Wigan's Shaun Maloney is grateful to club manager Roberto Martinez

Scotland midfielder Shaun Maloney

Shaun Maloney is grateful to Wigan manager Roberto Martinez for rekindling his love of football and hopes to carry it into Scotland's World Cup campaign.

The midfielder played a major part in Wigan's late revival last season and in their fine start to the current term.

"I think the way we play football and the way my club manager asks me to play, or asks the team to play, is enjoyable to play in," he said.

"Playing regularly does make things a lot happier within your career."

Maloney had an inconsistent three-year second spell with Celtic after a disappointing first season in England's top flight with Aston Villa.

But, after a difficult start to his first season with Wigan, he sparked into life just in time to help Martinez's side avoid relegation and he has carried that on into the current campaign.

"I'm enjoying it at the minute and, fingers crossed, that will continue," said the 29-year-old.

Despite early praise for his own and his side's early-season form, Maloney is wary of predicting anything other than another battle to avoid the drop.

"I think it's difficult to second guess where you're going to finish," he said, pointing out that Martinez believes their destiny lies on how they approach each game.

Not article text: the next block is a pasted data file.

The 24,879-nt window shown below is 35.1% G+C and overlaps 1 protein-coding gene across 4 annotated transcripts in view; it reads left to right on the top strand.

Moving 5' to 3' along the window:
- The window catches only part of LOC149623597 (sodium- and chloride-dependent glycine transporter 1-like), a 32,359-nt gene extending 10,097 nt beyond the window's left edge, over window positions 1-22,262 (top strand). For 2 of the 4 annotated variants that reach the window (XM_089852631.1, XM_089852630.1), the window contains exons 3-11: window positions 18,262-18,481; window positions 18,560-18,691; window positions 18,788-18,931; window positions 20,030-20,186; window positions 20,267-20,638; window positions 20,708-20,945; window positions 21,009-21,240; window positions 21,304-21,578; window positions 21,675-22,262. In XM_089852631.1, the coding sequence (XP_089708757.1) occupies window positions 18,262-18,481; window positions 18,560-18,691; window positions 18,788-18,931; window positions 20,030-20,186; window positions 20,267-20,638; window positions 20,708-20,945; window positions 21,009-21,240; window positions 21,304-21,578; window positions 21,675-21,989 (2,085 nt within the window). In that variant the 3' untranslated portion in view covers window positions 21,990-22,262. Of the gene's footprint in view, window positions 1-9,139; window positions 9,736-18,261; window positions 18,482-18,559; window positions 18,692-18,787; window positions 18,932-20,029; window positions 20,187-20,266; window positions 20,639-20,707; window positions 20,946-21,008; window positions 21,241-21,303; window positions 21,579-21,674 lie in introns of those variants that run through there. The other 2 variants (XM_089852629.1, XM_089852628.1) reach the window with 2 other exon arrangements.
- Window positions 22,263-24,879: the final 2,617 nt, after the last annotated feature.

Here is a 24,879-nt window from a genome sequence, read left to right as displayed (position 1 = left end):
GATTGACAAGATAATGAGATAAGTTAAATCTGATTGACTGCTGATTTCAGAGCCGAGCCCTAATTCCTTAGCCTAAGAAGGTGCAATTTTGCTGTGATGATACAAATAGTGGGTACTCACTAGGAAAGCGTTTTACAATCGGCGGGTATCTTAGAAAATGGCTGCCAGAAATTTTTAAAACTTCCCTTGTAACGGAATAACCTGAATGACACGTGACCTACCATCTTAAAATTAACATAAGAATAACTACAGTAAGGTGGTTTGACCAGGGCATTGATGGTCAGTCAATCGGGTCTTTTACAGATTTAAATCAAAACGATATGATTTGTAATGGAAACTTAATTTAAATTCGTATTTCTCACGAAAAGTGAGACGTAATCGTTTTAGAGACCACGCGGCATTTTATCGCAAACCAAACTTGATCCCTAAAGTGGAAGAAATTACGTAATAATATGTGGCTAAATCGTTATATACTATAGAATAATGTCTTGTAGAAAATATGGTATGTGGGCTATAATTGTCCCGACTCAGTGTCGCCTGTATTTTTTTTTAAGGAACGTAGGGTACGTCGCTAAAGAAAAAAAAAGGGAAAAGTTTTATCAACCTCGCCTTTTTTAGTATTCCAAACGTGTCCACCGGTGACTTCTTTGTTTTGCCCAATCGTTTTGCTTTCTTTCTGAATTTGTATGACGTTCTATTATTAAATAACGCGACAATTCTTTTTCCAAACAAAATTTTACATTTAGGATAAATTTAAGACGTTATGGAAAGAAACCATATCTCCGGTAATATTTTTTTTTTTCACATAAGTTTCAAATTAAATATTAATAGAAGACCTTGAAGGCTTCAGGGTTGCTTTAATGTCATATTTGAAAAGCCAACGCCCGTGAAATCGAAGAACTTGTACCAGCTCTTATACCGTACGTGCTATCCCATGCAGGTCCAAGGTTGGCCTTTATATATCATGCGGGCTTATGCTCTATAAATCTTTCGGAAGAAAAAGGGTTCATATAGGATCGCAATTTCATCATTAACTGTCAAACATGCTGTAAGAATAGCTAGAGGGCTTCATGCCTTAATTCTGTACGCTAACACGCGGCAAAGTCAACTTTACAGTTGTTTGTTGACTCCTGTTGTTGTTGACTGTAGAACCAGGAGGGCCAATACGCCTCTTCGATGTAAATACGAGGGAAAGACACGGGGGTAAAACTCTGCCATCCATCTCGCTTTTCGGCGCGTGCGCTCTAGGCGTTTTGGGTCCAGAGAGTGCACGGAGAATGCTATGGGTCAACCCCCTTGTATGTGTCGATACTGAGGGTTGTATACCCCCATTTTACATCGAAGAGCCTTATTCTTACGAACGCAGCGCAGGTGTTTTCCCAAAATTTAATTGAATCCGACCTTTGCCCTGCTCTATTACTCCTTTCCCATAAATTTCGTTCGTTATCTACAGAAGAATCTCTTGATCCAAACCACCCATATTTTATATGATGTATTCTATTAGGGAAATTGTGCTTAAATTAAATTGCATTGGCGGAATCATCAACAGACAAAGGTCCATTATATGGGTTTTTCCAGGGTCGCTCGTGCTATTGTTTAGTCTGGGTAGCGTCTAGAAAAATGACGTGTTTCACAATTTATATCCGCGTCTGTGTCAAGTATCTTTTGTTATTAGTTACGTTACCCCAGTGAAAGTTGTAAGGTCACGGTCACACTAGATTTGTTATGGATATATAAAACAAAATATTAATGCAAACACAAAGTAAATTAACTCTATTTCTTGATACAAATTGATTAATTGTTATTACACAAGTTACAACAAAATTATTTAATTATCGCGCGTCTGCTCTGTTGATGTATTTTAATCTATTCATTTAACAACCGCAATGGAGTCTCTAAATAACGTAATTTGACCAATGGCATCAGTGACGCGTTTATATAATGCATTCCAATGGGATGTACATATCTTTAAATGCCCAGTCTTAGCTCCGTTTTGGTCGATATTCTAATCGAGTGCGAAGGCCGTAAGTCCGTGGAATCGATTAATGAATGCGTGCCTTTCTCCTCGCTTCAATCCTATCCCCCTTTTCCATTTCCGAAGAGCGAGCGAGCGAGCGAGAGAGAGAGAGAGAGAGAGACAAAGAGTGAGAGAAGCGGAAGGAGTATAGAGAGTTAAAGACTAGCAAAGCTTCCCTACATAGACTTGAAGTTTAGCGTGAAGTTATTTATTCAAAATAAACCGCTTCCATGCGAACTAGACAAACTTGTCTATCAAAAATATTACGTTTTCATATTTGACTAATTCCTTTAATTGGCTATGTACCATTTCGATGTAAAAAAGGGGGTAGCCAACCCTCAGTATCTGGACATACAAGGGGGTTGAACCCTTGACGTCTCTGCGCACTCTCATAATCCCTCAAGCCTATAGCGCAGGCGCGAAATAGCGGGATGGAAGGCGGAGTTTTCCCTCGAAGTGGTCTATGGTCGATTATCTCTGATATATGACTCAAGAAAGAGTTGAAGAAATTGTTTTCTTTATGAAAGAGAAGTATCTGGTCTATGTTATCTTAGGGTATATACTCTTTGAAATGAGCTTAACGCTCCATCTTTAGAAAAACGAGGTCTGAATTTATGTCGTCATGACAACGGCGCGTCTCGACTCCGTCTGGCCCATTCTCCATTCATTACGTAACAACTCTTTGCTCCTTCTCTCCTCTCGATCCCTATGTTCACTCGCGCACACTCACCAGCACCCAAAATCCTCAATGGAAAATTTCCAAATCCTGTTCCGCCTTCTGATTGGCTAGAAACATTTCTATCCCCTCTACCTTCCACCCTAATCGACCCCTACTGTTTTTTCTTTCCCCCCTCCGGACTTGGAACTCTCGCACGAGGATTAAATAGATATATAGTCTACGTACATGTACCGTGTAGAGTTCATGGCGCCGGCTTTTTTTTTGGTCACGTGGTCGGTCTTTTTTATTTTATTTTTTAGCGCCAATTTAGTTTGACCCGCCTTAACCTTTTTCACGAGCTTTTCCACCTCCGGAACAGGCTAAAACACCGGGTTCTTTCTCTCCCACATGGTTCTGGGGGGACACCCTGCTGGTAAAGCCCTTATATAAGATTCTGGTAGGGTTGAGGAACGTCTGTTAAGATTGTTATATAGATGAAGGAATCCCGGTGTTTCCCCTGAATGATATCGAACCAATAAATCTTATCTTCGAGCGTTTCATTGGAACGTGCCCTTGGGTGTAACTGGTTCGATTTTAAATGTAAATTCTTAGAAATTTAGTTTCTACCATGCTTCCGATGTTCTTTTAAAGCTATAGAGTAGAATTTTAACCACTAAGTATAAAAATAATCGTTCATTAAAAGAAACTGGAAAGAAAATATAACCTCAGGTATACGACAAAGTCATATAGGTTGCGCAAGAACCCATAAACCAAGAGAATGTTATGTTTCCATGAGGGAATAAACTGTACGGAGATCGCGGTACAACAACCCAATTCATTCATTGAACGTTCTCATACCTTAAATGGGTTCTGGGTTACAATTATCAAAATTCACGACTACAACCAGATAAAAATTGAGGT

"If we don't work as hard as we did in the games against United, Arsenal, Chelsea and teams like that, then we don't win.

"If we continue to do that, we'll improve on last season.

"But, if we don't, we'll find ourselves in the bottom half of the table again."

Maloney is hoping his form will win him a starting place in Craig Levein's Scotland side for their opening Group A World Cup qualifier against Serbia on Saturday.

The midfielder thinks Levein is similar to his club manager in putting great emphasis on the work ethic.

"I think the bare minimum the manager requires from his midfield is the work rate," he said.

"Particularly off the ball when we lose possession, there's an emphasis on getting the ball back.

"I think if you don't do that then you don't play.

"Everyone in the squad realises what the manager expects from them and, fingers crossed, I can do enough to get in the starting XI.

"I think every manager demands that from midfielders and strikers nowadays."